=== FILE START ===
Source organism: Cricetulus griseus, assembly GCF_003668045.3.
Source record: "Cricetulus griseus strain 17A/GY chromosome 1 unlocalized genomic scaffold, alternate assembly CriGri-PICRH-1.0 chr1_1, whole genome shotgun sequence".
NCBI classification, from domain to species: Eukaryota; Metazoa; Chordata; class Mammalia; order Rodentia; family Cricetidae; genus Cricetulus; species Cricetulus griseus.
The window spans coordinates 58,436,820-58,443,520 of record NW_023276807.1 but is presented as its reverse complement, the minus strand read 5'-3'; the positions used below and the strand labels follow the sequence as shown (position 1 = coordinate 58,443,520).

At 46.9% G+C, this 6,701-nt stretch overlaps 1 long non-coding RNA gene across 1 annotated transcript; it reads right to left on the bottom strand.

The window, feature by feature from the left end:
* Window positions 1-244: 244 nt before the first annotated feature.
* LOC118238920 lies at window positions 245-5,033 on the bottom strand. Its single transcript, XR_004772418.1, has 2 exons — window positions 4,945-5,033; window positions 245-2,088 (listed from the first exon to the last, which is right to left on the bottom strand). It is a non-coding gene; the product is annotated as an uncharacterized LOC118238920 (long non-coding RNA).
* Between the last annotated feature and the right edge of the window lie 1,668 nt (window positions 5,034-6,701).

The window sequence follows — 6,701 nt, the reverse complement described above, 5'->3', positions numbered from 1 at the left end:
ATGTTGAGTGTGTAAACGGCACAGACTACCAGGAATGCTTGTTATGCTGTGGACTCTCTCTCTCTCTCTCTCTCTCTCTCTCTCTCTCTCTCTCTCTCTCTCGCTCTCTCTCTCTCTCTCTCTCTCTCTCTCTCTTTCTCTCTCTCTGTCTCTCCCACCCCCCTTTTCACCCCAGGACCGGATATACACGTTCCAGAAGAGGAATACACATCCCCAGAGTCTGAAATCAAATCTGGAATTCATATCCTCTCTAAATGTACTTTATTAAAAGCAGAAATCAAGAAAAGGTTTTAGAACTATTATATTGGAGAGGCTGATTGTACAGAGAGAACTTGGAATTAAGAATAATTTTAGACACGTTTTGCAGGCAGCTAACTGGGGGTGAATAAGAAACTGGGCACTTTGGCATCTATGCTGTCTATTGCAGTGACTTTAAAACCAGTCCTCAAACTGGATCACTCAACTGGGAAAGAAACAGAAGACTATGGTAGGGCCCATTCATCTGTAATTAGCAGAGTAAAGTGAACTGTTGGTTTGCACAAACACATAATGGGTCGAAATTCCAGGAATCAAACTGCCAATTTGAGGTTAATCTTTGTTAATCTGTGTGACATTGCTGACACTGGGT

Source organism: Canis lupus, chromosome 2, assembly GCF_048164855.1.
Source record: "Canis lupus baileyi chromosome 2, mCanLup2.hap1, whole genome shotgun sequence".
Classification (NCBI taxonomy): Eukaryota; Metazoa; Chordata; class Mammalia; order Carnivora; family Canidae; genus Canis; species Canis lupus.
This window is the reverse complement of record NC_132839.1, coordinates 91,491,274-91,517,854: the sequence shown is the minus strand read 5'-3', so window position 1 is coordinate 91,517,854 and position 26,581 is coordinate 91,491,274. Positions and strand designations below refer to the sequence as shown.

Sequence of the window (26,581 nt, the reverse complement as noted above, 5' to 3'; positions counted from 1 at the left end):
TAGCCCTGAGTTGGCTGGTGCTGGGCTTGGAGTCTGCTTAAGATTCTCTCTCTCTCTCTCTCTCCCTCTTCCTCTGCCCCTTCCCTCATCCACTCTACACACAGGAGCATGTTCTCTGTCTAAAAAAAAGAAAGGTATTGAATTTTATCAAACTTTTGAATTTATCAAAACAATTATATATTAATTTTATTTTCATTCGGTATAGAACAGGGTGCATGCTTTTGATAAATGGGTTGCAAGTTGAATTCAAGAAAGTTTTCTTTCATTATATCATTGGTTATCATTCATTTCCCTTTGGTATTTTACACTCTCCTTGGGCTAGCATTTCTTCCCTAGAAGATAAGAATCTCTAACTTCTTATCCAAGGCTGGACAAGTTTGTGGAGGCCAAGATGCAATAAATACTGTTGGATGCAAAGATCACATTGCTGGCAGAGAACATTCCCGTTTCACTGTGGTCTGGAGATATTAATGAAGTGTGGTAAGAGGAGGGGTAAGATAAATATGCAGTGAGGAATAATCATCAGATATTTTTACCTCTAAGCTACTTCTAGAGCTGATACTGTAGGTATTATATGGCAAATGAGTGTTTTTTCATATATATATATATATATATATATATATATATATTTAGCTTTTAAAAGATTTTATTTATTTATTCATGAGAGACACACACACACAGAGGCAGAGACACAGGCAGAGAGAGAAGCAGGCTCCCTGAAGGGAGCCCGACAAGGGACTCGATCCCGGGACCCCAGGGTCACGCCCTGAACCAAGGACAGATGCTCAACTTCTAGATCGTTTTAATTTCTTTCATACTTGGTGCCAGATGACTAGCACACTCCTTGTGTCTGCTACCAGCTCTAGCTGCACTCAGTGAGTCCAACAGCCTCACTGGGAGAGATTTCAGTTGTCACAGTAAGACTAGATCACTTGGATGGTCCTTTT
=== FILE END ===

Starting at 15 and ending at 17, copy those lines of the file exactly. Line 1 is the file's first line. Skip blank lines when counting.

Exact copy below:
This window is the reverse complement of record NC_132839.1, coordinates 91,491,274-91,517,854: the sequence shown is the minus strand read 5'-3', so window position 1 is coordinate 91,517,854 and position 26,581 is coordinate 91,491,274. Positions and strand designations below refer to the sequence as shown.

Sequence of the window (26,581 nt, the reverse complement as noted above, 5' to 3'; positions counted from 1 at the left end):
TAGCCCTGAGTTGGCTGGTGCTGGGCTTGGAGTCTGCTTAAGATTCTCTCTCTCTCTCTCTCTCCCTCTTCCTCTGCCCCTTCCCTCATCCACTCTACACACAGGAGCATGTTCTCTGTCTAAAAAAAAGAAAGGTATTGAATTTTATCAAACTTTTGAATTTATCAAAACAATTATATATTAATTTTATTTTCATTCGGTATAGAACAGGGTGCATGCTTTTGATAAATGGGTTGCAAGTTGAATTCAAGAAAGTTTTCTTTCATTATATCATTGGTTATCATTCATTTCCCTTTGGTATTTTACACTCTCCTTGGGCTAGCATTTCTTCCCTAGAAGATAAGAATCTCTAACTTCTTATCCAAGGCTGGACAAGTTTGTGGAGGCCAAGATGCAATAAATACTGTTGGATGCAAAGATCACATTGCTGGCAGAGAACATTCCCGTTTCACTGTGGTCTGGAGATATTAATGAAGTGTGGTAAGAGGAGGGGTAAGATAAATATGCAGTGAGGAATAATCATCAGATATTTTTACCTCTAAGCTACTTCTAGAGCTGATACTGTAGGTATTATATGGCAAATGAGTGTTTTTTCATATATATATATATATATATATATATATATATATTTAGCTTTTAAAAGATTTTATTTATTTATTCATGAGAGACACACACACACAGAGGCAGAGACACAGGCAGAGAGAGAAGCAGGCTCCCTGAAGGGAGCCCGACAAGGGACTCGATCCCGGGACCCCAGGGTCACGCCCTGAACCAAGGACAGATGCTCAACTTCTAGATCGTTTTAATTTCTTTCATACTTGGTGCCAGATGACTAGCACACTCCTTGTGTCTGCTACCAGCTCTAGCTGCACTCAGTGAGTCCAACAGCCTCACTGGGAGAGATTTCAGTTGTCACAGTAAGACTAGATCACTTGGATGGTCCTTTT